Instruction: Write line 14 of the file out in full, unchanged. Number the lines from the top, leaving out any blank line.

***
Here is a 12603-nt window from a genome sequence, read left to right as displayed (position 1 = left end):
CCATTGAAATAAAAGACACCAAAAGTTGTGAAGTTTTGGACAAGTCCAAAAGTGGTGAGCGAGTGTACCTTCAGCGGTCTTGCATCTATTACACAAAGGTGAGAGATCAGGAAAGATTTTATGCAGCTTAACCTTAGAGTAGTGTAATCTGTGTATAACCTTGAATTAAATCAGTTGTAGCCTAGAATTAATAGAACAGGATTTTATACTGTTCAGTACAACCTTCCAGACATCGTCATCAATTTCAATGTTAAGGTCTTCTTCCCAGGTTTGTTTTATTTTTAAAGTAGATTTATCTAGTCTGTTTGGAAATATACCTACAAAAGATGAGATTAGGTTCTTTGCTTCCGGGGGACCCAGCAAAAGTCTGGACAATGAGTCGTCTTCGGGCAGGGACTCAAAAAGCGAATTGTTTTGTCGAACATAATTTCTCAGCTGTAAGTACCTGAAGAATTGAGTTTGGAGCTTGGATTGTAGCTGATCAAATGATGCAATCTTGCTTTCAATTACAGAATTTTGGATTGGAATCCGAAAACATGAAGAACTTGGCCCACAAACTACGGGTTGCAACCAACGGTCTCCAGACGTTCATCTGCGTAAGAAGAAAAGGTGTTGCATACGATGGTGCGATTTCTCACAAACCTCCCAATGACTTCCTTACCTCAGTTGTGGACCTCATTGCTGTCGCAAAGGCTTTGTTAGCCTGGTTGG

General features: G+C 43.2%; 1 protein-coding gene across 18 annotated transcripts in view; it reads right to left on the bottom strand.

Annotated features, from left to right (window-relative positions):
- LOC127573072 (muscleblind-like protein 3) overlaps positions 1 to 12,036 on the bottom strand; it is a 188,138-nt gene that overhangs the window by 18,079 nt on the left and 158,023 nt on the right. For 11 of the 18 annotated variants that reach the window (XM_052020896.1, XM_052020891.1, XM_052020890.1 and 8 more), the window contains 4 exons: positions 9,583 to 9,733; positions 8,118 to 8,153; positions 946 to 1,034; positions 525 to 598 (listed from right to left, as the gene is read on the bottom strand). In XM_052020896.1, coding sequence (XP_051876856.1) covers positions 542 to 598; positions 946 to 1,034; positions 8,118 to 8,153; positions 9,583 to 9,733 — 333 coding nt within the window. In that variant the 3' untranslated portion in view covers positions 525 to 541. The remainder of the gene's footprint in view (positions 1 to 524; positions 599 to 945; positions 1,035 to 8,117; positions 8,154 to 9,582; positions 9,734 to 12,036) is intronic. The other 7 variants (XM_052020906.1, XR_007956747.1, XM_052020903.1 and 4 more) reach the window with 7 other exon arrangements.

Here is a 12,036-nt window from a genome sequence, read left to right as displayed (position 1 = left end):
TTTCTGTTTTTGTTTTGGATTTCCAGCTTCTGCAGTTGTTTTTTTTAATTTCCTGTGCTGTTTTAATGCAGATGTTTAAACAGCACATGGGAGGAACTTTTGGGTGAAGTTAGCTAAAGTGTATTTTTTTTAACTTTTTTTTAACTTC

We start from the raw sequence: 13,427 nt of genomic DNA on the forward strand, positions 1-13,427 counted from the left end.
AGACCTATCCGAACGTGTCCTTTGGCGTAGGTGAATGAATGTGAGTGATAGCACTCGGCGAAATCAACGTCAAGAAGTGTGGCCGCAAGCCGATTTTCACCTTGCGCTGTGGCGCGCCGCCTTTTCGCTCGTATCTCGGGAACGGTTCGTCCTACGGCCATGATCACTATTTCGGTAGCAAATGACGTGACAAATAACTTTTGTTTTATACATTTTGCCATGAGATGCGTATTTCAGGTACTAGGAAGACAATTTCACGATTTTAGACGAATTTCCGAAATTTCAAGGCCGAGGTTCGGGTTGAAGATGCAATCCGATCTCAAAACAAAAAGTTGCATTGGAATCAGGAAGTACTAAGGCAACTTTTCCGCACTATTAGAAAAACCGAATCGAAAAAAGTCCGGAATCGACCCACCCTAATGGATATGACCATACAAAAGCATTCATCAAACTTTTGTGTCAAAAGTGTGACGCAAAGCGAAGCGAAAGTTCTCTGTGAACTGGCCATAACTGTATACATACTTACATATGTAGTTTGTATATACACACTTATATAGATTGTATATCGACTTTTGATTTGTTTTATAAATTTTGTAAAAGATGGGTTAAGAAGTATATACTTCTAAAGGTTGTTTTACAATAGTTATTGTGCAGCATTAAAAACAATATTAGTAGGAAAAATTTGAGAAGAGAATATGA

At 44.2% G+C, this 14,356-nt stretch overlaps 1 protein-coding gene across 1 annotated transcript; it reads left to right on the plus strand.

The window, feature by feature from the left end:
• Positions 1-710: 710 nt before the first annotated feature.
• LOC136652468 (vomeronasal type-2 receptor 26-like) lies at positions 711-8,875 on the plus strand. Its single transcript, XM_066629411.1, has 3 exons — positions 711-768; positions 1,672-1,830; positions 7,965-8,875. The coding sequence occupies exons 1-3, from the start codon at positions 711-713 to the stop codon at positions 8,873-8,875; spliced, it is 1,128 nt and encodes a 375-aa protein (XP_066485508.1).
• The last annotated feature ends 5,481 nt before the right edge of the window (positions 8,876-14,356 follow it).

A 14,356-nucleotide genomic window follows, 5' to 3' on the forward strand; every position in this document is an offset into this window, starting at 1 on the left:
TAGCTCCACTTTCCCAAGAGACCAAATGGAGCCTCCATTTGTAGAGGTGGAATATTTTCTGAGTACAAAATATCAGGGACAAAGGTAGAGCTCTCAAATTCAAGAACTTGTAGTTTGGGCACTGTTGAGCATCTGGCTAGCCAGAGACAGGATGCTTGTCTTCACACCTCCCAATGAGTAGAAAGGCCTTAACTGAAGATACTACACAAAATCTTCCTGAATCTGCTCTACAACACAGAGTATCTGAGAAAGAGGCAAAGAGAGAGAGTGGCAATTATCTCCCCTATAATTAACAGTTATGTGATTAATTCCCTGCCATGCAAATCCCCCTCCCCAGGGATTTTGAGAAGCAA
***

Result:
• The last annotated feature ends 5,481 nt before the right edge of the window (positions 8,876-14,356 follow it).